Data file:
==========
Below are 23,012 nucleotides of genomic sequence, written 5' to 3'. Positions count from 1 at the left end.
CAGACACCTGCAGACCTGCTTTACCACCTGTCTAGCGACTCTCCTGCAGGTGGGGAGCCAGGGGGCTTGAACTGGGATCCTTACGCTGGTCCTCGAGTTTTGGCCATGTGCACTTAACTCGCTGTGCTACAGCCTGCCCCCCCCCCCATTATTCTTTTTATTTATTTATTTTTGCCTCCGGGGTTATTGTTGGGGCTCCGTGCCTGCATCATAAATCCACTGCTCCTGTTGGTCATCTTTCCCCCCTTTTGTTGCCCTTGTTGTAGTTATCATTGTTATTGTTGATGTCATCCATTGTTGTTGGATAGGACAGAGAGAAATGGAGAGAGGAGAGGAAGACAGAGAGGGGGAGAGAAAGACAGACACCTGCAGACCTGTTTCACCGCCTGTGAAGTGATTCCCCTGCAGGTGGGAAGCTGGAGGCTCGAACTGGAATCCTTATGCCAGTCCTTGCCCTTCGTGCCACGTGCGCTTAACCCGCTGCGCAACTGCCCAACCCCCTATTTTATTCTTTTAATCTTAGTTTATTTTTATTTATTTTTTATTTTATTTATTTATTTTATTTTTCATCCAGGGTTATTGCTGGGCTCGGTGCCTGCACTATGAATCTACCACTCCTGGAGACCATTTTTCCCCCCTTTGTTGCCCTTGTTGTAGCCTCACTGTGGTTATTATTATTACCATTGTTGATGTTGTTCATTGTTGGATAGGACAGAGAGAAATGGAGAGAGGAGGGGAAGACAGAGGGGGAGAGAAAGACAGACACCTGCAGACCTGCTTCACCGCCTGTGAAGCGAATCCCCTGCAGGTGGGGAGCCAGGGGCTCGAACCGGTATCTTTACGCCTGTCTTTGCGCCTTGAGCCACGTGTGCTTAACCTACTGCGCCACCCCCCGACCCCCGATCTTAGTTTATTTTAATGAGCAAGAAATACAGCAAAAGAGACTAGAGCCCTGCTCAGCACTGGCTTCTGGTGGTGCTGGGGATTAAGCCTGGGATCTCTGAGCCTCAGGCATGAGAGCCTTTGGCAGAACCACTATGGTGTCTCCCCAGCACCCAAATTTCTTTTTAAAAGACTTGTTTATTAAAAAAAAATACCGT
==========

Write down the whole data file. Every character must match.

Below are 23,012 nucleotides of genomic sequence, written 5' to 3'. Positions count from 1 at the left end.
CAGACACCTGCAGACCTGCTTTACCACCTGTCTAGCGACTCTCCTGCAGGTGGGGAGCCAGGGGGCTTGAACTGGGATCCTTACGCTGGTCCTCGAGTTTTGGCCATGTGCACTTAACTCGCTGTGCTACAGCCTGCCCCCCCCCCCATTATTCTTTTTATTTATTTATTTTTGCCTCCGGGGTTATTGTTGGGGCTCCGTGCCTGCATCATAAATCCACTGCTCCTGTTGGTCATCTTTCCCCCCTTTTGTTGCCCTTGTTGTAGTTATCATTGTTATTGTTGATGTCATCCATTGTTGTTGGATAGGACAGAGAGAAATGGAGAGAGGAGAGGAAGACAGAGAGGGGGAGAGAAAGACAGACACCTGCAGACCTGTTTCACCGCCTGTGAAGTGATTCCCCTGCAGGTGGGAAGCTGGAGGCTCGAACTGGAATCCTTATGCCAGTCCTTGCCCTTCGTGCCACGTGCGCTTAACCCGCTGCGCAACTGCCCAACCCCCTATTTTATTCTTTTAATCTTAGTTTATTTTTATTTATTTTTTATTTTATTTATTTATTTTATTTTTCATCCAGGGTTATTGCTGGGCTCGGTGCCTGCACTATGAATCTACCACTCCTGGAGACCATTTTTCCCCCCTTTGTTGCCCTTGTTGTAGCCTCACTGTGGTTATTATTATTACCATTGTTGATGTTGTTCATTGTTGGATAGGACAGAGAGAAATGGAGAGAGGAGGGGAAGACAGAGGGGGAGAGAAAGACAGACACCTGCAGACCTGCTTCACCGCCTGTGAAGCGAATCCCCTGCAGGTGGGGAGCCAGGGGCTCGAACCGGTATCTTTACGCCTGTCTTTGCGCCTTGAGCCACGTGTGCTTAACCTACTGCGCCACCCCCCGACCCCCGATCTTAGTTTATTTTAATGAGCAAGAAATACAGCAAAAGAGACTAGAGCCCTGCTCAGCACTGGCTTCTGGTGGTGCTGGGGATTAAGCCTGGGATCTCTGAGCCTCAGGCATGAGAGCCTTTGGCAGAACCACTATGGTGTCTCCCCAGCACCCAAATTTCTTTTTAAAAGACTTGTTTATTAAAAAAAAATACCGT